Games 🎲

I began playing Cities Skylines this winter; i find it relaxing - I’m solving problems and building something beautiful.

Boardgames are always fun too - although for some reason it’s a little difficult finding a group to play with the past couple of years. :slight_smile:

When I was a student we organized a university gaming club and had LAN parties, the club is still around and I’m an advisor for it as I work at the school now but I don’t really play much these days. We had a strong Linux user base back then (this was before Steam was a thing) and played a lot of Quake 3 Arena and the early Unreal Tournaments. Counter Strike carried the club though and we had one of the most popular CS servers on the east coast of the US in the early 2000s.

Last two games I really got into was Breath of the Wild and Splatoon 2, but around 2017 or so once I was solidly in my mid-30s it was like a switch went off in my head and I just can’t stay focused on them anymore. It was weird, I was right at the end of my BoTW play through and was just like “hmm, nope, think I need to do something else now” and never finished it. I had nearly 300 hours in Splatoon 2 at the time as well. It was weird, just to have all interest in something evaporate suddenly like that.

Nowadays I’ll still play Cities Skylines occasionally as I really enjoyed the simulation and RTS type games back in high school but I can’t do more than 30 minutes or an hour in a stretch. I mostly use it as a benchmark/testing thing for hardware.

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I spend enough time on the computer for work that I sometimes even feel like its too much to be messing around editing photo’s…

I prefer to be outside and moving while my body is still able…one day if I am confined to a room or am mobility challenged then I will take up video games… :slight_smile:

I am of course biased and trying to practice what I preach…as a physiologist/kinesiologist we like to say sitting is the new cancer… we are constantly trying to motivate people to exercise so unless its a kickboxing game or something that burns calories its off my list for now… even then I would much rather be outside …

Each to their own…

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You might want to have a look at his works.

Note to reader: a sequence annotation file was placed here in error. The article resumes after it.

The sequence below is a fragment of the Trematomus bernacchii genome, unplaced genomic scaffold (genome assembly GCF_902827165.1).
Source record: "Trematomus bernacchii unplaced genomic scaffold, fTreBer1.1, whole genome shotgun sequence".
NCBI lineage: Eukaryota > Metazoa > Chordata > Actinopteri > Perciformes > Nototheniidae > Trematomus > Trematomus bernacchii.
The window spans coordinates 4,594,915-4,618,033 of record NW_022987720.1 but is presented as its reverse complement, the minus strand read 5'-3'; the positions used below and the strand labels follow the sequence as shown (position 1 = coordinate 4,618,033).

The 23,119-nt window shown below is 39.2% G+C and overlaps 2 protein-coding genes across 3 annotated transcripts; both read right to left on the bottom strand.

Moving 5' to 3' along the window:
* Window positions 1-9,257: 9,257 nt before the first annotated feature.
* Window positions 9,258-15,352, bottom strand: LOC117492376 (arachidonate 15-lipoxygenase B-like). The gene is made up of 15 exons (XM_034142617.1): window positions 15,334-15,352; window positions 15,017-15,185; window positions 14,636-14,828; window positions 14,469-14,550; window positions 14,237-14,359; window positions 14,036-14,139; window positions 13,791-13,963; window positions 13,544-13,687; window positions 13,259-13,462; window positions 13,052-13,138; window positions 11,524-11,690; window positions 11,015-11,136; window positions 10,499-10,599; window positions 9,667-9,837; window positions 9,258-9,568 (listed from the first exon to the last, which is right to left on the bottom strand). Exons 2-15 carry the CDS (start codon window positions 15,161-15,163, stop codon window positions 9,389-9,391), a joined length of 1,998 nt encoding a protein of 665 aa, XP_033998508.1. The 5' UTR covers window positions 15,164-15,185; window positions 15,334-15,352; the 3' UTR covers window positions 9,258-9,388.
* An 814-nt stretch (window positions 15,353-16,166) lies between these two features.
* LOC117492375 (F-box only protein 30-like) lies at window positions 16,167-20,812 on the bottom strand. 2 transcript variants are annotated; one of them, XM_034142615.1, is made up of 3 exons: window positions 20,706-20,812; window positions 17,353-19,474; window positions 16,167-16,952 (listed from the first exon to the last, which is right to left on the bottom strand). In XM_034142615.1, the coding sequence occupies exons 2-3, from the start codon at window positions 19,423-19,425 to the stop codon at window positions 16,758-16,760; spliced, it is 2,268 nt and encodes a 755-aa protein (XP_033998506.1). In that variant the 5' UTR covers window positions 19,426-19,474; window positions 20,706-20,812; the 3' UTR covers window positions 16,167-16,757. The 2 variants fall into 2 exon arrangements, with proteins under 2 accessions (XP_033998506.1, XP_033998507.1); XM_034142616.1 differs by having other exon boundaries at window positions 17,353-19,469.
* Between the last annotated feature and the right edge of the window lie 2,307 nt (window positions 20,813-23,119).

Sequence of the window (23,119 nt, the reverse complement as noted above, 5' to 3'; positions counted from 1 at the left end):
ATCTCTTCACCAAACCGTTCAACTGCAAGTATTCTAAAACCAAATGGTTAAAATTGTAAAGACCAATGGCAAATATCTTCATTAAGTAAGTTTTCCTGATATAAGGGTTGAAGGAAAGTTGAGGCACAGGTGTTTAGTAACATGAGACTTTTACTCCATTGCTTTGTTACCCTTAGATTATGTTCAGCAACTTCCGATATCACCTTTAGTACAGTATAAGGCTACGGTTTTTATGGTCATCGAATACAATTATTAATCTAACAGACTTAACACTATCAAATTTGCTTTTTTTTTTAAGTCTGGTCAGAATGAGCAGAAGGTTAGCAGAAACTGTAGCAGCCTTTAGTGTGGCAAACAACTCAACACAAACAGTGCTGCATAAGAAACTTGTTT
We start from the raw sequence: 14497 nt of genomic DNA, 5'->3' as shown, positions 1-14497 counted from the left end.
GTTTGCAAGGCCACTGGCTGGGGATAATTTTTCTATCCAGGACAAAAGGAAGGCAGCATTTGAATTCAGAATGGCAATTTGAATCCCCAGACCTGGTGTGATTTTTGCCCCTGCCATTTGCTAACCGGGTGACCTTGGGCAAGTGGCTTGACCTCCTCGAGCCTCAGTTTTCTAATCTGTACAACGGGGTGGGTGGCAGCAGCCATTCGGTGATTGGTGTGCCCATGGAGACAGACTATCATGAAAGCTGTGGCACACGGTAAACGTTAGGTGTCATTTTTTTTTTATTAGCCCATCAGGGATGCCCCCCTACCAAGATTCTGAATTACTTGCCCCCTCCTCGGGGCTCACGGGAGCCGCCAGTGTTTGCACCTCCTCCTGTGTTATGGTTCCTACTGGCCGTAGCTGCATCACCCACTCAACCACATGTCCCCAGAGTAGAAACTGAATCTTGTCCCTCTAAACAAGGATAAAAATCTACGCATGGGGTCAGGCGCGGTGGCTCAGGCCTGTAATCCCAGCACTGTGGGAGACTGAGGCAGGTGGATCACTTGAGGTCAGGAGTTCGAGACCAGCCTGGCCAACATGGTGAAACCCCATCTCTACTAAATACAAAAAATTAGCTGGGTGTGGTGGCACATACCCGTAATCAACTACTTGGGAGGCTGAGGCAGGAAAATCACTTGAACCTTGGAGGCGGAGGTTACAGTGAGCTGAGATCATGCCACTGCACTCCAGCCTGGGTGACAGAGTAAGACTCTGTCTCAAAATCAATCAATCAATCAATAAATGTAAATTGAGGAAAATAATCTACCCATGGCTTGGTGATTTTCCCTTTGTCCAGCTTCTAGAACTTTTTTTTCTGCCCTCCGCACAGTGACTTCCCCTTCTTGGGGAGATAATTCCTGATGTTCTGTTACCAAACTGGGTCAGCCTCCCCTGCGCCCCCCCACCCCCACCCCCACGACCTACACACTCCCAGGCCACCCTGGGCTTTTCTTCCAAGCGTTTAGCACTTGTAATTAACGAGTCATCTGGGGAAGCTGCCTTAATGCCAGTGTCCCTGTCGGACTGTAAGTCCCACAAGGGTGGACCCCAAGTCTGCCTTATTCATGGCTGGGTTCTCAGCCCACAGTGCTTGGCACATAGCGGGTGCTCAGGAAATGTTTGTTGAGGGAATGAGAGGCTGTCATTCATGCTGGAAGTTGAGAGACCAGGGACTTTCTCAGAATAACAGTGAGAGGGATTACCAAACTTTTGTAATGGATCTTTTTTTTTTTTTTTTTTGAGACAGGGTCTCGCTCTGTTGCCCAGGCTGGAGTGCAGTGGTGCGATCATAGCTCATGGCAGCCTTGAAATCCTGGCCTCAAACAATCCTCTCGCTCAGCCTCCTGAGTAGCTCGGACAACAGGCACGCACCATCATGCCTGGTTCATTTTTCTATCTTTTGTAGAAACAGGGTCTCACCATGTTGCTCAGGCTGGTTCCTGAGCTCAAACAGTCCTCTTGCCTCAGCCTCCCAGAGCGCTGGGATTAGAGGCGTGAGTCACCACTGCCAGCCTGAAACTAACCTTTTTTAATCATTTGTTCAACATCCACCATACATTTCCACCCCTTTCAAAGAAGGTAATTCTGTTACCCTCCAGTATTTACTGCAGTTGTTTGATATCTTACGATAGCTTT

I think that Germans are advanced in this field and a center of game studies is ZKM in Karlsruhe.

I don’t disagree, but be aware that things you (and I) are interested in i.e. painting and philosophy are also said to be a παίγνιον (child’s play, game) and not for grown up people in Plato’s writings (Statesman 288c, Gorgias 485).

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@betazoid You being an art historian, you might enjoy the sheer silliness of these two games: Save 60% on Four Last Things on Steam and its sequel Save 40% on The Procession to Calvary on Steam

Maybe fun for others as well :wink:

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I can[1] play it! I may give it a go!

[1] 2.1 GHz :partying_face:

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i adore your patience. i tried once and failed miserably. it required me to install i386 (386!!) compatibility libraries and even then i finally only managed to make it run in a docker container (due to some other old stuff it required). it did start up as far as to show me an ad banner for some completely unrelated train simulation with in-game purchase business model (which i find unacceptable).

when i finally fought my way through this jungle to see the game i had purchased online before, it would refuse to let me install it because it insisted it doesn’t run on linux. i gave up and don’t think i’ll return.

You can’t really blame Steam itself for this - other than perhaps not giving the UI/UX choice of making Proton optional and somehow filtering out everything that is not Linux-native as opposed to running under Proton.

Many games in the Steam library are old enough that they were never released in 64-bit form. As a result, you need x86 compatibility libraries as Proton dependencies. :frowning:

I have always liked videogames. I started with an Atari VCS 2600 and my first game was Pitfall. I was 10 yrs old I think, so I’ll leave to the elders to deduce my age.

I had my Gran Turismo moments back in the Playstation 2 era; then my Quake and Duke Nukem 3D tournaments against my cousin in a pre-internet era, with 2 pcs connected on a LAN etc

Years passed by with no significant videogaming experiences…then with two friends we decided to get some second hand Nintendo DS and started fighting against each other on games like Brain Training (I am so slow with maths!).

Since last Xmas I have started again playing on a Nintendo Switch with my 9 yrs old daughter (what a brilliant console the Switch!!!) and we have raced cartoonish motorbikes with Mario Kart, explored a world in Zelda Breath of the Wild, but there are 3 games that I have also enjoyed on my own, after my daughter goes to bed, and I will list them here below – and this is for Anna @betazoid : I know and in fact I have been asking myself so many times why waste my time playing videogames, but the simple truth is that there are little gems of videogaming that won’t require you to stop having a real life and are fullfilling experiences, like watching a really good movie, or reading narrative (the first two games), or simply trying to challenge yourself (third game in this list is a tricky mountain biking game that you’d love – but only if you mountain bike yourself):

Lonely Mountains

I mean it’s easy to be dismissive of videogames and I’m always ambivalent about how much space should I allow for my daughter to play videogames, but the fact is that I prefer that she plays rather than watching dumb youtube videos (same for me).